InternationalReciprocal spaceTables for Crystallography Volume B Edited by U. Shmueli © International Union of Crystallography 2006 |
International Tables for Crystallography (2006). Vol. B. ch. 2.3, p. 246
## Section 2.3.4.1. Introduction |

The physical basis for anomalous dispersion has been well reviewed by Ramaseshan & Abrahams (1975), James (1965), Cromer (1974) and Bijvoet (1954). As the wavelength of radiation approaches the absorption edge of a particular element, then an atom will disperse X-rays in a manner that can be defined by the complex scattering factor where is the scattering factor of the atom without the anomalous absorption and re-scattering effect, is the real correction term (usually negative), and is the imaginary component. The real term is often written as *f*′, so that the total scattering factor will be . Values of and are tabulated in *IT* IV (Cromer, 1974), although their precise values are dependent on the environment of the anomalous scatterer. Unlike , and are almost independent of scattering angle as they are caused by absorption of energy in the innermost electron shells. Thus, the anomalous effect resembles scattering from a point atom.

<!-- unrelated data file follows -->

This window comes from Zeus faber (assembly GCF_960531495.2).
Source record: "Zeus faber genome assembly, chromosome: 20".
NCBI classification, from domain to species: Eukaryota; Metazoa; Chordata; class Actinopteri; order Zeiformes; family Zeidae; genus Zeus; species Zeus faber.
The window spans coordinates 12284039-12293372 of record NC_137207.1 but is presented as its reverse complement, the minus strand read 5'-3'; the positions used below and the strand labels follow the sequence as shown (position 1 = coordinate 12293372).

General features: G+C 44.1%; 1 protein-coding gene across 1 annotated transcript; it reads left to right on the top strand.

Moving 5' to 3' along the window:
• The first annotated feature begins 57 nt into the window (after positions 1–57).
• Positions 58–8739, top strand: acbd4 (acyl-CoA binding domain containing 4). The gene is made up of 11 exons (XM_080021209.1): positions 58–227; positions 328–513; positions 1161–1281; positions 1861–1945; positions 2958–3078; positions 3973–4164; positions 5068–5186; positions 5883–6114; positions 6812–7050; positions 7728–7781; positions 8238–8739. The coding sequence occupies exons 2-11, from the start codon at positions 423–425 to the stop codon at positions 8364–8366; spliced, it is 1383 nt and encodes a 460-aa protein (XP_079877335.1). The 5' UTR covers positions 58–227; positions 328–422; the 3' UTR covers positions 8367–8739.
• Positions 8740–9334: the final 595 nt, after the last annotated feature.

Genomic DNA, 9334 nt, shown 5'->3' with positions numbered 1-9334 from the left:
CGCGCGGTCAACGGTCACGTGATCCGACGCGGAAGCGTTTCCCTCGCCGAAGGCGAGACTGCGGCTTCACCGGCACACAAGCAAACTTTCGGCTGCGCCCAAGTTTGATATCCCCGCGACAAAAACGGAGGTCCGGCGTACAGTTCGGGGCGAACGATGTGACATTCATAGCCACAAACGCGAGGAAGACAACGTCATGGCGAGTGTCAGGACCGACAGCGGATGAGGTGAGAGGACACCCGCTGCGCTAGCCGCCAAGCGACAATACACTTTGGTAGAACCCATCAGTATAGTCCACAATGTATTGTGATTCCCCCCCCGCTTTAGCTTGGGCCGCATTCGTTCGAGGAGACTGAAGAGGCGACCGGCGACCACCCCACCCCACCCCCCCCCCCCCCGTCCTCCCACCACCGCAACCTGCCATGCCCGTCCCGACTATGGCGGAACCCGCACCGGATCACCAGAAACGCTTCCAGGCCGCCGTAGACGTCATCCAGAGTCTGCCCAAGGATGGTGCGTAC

The structure factor of index **h** can now be written as (Note that the only significant contributions to the second term are from those atoms that have a measurable anomalous effect at the chosen wavelength.)

Let us now write the first term as and the second as . Then, from (2.3.4.1), Therefore, and similarly demonstrating that Friedel's law breaks down in the presence of anomalous dispersion. However, it is only for noncentrosymmetric reflections that .

Now, Hence, by using (2.3.4.2) and simplifying, The first term in (2.3.4.3) is the usual real Fourier expression for electron density, while the second term is an imaginary component due to the anomalous scattering of a few atoms in the cell.

### References

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*The optical principles of the diffraction of X-rays.*Ithaca: Cornell University Press.Google Scholar

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